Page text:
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I need to develop a payment gateway and I've just realized I need to store an HMAC_SHA256_V1 key for authentication operations. The way that this is done is: the browser calls a WCF service that responses with the information signed with my HMAC_SHA256_V1 key and then the browser sends by POST with a request with that info to open the gateway payment page (by redirect). And that key is the same i have to use to check the payment gateway response.

So, I think I can store that key in a configuration row inside a one row SqlServer table, so here is my question: do I need to take any measure such as encrypt the key or take any action in order to protect this information?

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    Can you add some more details? What is that key used for? And what exactly do you mean with sha256 key? sha is hashing, so is the key already hashed? Or is the hash itself the key (but then why even hash)? – tim Mar 8 '16 at 10:17
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    I've just added some details in the question, sorry about my english, i hope you can understad well – MirlvsMaximvs Mar 8 '16 at 11:11
  • English seems fine, but the question is missing some important details. I've made some guesses and tried to give you a good answer. Let me know if I got it all wrong. – Neil Smithline Mar 8 '16 at 22:50
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I am a bit unclear as to the workflow, so let me know if I'm off.

I believe the situation is that you are communicating with a service. You make a request to the service and it responds, signing the reply with an HMAC. You then verify that the HMAC is correct to ensure both that the request originated from the service (authenticity) and that it hasn't been modified by an intermediary (integrity).

For an HMAC to be effective, the key must be secret. If the key is not secret, then an attacker can perform modify the message or pretend to be the service such that the recipient cannot tell that tell that they are receiving modified messages or not talking with their desired partner. And if you're willing to give up on both integrity and authenticity, there's no point in using the HMAC at all. So, the HMAC key must be secret to be effective.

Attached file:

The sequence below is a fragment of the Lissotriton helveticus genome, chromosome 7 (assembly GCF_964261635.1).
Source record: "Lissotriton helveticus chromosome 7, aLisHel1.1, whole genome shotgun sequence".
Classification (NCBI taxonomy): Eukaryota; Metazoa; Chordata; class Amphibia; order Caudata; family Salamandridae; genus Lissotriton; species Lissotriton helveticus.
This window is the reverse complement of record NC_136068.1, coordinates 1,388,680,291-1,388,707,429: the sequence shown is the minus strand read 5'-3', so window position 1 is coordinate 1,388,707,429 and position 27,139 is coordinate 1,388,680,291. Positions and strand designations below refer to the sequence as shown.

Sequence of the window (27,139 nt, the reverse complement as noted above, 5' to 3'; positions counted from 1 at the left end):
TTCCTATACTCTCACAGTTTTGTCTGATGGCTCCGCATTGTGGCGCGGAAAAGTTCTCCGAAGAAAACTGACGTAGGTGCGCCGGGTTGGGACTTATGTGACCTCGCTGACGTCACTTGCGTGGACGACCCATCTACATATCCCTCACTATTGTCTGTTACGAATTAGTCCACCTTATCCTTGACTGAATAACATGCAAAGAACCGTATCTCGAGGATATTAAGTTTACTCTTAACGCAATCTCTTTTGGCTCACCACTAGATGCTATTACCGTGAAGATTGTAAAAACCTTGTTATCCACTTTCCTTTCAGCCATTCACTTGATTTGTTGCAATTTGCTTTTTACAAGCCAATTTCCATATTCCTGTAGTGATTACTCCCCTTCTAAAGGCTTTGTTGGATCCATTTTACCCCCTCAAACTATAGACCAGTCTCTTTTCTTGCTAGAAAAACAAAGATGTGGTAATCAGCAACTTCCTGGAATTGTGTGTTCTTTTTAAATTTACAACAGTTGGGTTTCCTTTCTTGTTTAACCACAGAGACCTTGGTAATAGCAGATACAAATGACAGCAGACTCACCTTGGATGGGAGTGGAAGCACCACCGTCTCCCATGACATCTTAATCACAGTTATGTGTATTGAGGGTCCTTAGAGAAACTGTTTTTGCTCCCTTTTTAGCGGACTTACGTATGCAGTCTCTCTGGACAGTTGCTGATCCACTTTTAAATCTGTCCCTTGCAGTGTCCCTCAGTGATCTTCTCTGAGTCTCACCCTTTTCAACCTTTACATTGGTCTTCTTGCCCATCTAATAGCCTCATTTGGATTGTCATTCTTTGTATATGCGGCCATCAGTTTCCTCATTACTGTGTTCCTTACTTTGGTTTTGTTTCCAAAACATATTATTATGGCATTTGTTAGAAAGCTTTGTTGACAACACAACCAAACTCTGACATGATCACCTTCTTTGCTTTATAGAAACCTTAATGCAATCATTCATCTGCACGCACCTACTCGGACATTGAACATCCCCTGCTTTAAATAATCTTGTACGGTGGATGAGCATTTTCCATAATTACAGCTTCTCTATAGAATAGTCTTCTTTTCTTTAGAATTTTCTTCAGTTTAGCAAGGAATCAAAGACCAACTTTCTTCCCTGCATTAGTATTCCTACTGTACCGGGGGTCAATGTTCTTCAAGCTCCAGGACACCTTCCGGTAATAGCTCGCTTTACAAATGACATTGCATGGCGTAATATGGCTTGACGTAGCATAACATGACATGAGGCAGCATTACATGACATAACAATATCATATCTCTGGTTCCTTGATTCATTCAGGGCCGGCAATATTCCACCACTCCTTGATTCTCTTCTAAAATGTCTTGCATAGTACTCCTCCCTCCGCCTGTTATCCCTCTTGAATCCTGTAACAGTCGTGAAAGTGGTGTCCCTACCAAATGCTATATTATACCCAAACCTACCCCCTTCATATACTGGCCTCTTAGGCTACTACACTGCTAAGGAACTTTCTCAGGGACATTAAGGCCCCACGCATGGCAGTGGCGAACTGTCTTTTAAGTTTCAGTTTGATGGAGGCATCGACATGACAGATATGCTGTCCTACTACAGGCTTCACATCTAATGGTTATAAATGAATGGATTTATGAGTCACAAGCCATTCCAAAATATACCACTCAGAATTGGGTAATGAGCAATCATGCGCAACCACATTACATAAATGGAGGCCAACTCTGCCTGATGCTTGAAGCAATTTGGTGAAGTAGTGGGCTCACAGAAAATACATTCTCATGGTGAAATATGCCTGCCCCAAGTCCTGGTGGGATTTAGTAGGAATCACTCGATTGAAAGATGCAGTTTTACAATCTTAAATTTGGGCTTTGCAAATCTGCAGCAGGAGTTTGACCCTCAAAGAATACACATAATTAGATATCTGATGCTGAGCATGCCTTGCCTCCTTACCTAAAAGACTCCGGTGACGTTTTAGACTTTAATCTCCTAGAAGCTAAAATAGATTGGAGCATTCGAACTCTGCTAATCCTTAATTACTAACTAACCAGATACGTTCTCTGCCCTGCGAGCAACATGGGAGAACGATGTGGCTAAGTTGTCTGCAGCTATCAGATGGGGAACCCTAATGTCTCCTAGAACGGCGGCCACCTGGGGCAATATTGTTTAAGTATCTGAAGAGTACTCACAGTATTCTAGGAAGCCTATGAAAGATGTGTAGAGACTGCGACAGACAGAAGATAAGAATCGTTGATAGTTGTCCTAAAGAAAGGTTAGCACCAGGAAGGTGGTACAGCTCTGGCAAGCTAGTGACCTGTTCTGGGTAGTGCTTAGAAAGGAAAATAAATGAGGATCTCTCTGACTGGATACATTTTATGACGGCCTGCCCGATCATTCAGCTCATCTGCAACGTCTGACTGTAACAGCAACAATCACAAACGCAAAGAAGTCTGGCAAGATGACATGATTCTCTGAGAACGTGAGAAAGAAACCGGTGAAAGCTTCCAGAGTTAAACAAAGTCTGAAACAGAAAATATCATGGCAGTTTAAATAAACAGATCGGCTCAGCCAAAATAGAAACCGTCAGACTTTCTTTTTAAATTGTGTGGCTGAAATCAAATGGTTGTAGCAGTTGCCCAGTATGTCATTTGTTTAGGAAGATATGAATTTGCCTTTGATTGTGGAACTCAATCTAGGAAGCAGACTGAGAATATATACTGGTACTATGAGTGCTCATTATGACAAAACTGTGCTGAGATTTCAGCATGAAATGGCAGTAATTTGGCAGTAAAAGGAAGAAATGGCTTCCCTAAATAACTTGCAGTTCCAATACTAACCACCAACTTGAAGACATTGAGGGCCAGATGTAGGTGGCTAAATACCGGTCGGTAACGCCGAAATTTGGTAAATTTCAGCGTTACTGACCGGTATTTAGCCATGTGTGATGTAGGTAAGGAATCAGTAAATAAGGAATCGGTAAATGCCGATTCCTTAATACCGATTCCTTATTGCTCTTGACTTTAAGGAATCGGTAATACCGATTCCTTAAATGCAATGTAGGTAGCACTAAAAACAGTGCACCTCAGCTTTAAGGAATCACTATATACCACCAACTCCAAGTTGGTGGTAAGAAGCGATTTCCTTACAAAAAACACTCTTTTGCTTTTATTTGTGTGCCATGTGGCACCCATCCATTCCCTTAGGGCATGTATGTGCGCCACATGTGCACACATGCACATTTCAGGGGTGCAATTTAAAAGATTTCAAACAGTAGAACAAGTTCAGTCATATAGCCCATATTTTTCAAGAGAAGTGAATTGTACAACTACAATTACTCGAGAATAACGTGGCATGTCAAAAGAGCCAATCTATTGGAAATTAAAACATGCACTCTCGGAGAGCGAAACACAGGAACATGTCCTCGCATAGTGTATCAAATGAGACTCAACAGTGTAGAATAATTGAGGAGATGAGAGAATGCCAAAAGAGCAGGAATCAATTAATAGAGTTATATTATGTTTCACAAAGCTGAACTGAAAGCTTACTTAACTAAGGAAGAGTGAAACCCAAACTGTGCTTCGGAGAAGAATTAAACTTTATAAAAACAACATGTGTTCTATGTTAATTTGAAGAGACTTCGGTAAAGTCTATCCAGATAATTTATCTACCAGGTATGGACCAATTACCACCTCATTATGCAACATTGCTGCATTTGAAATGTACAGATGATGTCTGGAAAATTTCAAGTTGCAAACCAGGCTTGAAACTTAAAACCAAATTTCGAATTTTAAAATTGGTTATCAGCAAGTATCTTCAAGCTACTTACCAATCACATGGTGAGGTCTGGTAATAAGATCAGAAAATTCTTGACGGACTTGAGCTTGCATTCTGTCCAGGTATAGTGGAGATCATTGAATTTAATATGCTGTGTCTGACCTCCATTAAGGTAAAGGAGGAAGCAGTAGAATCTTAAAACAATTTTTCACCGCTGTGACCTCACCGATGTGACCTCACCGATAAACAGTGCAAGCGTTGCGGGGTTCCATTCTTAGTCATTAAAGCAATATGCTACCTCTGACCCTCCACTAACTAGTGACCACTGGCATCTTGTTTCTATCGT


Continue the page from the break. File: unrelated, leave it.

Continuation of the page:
Exactly what protections are appropriate to keep the key secret is application dependent. For example, storing it in a database table may lead to it getting exposed if your application has a SQL Injection vulnerability. That seems risky to me if you have an architecture that could be vulnerable to SQLi (I would consider any app that takes user input and uses it as part of a SQL query as potentially vulnerable to SQLi). Storing the key in a disk file could be vulnerable to path traversal attack.

In the end, no system will be perfect. You'll have to tune the amount of security to the sensitivity of your application. One trick is to combine multiple security measures by, for example, storing an encrypted HMAC key in the database and storing the key to decrypt it somewhere else (maybe a file outside of your web root). Then an attacker would need to get both the encrypted HMAC key and its decryption key to execute a successful attack. The further you can separate the HMAC key and its decryption key, the more secure you're app will be (and the less convenient it may become to implement and operate).

  • Thanks for the info, it's very useful. I hope not say something silly but if i'm not wrong I think I might cypher the key and cipher the value in my database, saving the key (simetric i supose because it's the same that decode) as a constant in the code as a private member of the type that manages that. So an atacker would need the assembly to decompile and the assembly it's not easy to get. Moreover that asembly might be also ofuscated in order to get more dificult to get. – MirlvsMaximvs Mar 9 '16 at 7:50
  • No. Not silly at all. Us infosec people don't tend to consider source code as a secure storage medium. Source code tends to be in source repos (sometimes public github repos!), gets seen by lots of people, and makes rotating the key difficult. That said, lots of people store secrets in the source. So it adds some security, but not less. As I don't know the sensitivity of your app or of this secret, you'll need to make the decision. – Neil Smithline Mar 9 '16 at 15:04
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    @MirlvsMaximvs - regarding the secrecy of the key in the binary, it's not likely as difficult to extract as you think. On Linux, there's the strings command that will extract all strings. There are similar apps on Windows. Still, the source code or the executable is a second item, besides the DB, that the attacker must obtain, so it is definitely more secure than storing an unencrypted key in the DB (something I really recommend against). – Neil Smithline Mar 9 '16 at 15:09

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